Agency officials processing Freedom of Information Act requests would shift to a “presumption of openness” under a bipartisan bill introduced June 24 by Sens. Patrick J. Leahy, D-Vt., and John Cornyn, R-Texas.
The FOIA Improvement Act would curb agency “overuse of exemptions to withhold information from the public,” the senators said, and would bolster the independence of the Office of Government Information Services, a small unit in the National Archives and Records Administration set up in 2007 to facilitate public use of FOIA requests.
Specifically, the bill would require agencies to disclose the harm that might be caused by release of documents for which its FOIA office wishes to claim an exemption to protect internal deliberations or attorney-client privilege. Requesters could win disclosure by demonstrating a compelling need, and agencies would no longer be able to seal off documents more than 25 years old.
“The Freedom of Information Act is one of our nation’s most important laws, established to give Americans greater access to their government and to hold government accountable,” said Leahy, who held a hearing in March on agency use of exemptions. “Both Democrats and Republicans understand that a commitment to transparency is a commitment to the American values of openness and accountability.”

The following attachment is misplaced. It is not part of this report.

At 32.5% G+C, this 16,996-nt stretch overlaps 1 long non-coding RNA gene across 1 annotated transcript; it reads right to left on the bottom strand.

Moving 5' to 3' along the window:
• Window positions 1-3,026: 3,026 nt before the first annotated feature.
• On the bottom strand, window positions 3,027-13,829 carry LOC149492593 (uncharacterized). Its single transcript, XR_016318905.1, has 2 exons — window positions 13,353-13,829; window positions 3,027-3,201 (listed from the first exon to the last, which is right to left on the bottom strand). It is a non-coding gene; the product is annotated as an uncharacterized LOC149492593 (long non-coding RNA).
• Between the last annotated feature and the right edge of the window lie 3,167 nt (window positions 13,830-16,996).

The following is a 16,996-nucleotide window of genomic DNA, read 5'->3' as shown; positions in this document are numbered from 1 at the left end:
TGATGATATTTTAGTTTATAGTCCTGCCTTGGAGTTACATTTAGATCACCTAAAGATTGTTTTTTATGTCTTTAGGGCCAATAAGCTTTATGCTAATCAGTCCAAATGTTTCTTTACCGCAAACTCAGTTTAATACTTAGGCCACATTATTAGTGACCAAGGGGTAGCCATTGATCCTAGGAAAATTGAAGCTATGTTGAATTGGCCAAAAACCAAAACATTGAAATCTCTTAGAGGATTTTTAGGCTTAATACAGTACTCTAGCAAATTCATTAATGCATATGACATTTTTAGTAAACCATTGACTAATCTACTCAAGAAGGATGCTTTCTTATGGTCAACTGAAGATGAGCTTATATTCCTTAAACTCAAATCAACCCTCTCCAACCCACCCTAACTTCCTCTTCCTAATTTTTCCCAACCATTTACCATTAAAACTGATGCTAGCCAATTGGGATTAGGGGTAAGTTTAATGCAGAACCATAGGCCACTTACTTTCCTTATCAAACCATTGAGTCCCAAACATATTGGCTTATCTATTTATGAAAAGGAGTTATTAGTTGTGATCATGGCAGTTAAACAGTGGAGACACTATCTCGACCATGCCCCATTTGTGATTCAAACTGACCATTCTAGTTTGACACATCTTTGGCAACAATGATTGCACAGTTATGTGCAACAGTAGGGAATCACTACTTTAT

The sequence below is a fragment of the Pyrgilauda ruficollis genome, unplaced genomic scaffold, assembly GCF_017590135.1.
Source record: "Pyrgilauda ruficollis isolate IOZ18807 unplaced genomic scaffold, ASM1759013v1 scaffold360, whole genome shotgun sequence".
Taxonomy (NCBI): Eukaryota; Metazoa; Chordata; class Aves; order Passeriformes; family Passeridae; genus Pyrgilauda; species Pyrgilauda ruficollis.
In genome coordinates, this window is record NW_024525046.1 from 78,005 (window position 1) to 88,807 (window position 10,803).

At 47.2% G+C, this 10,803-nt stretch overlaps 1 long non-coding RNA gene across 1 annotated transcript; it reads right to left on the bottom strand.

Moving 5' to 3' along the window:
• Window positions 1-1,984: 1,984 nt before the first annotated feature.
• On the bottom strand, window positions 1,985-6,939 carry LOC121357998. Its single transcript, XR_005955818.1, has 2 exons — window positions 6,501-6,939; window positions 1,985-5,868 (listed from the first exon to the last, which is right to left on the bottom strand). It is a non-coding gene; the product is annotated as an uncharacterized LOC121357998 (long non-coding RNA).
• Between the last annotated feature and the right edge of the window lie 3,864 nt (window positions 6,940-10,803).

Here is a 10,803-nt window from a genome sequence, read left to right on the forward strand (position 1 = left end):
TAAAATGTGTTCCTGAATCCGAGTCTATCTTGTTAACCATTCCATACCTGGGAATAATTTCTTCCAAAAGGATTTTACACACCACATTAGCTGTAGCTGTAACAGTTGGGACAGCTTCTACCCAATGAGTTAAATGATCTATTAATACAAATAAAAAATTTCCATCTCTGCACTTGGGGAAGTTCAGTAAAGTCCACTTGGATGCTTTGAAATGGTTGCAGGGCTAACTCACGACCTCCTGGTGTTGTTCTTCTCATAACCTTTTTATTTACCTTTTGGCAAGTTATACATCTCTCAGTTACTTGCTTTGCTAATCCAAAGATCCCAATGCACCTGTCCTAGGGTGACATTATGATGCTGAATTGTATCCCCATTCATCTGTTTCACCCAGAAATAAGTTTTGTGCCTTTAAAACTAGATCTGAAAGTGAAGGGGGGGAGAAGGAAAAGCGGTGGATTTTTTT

Cornyn, who has partnered with Leahy before, said, “Open government is the hallmark of a healthy democracy, and the American people have a fundamental right to know what their government is doing.”
The bill drew praise from the nonprofit Citizens for Responsibility and Ethics in Washington. “Until today, the FOIA’s promise of transparency simply has not been fulfilled,” said CREW Chief Counsel Anne Weismann, in a statement. “Agencies routinely and needlessly withhold important information from the public. This groundbreaking legislation will ensure the FOIA truly will be an effective tool for Americans to discover what our government is doing and why.”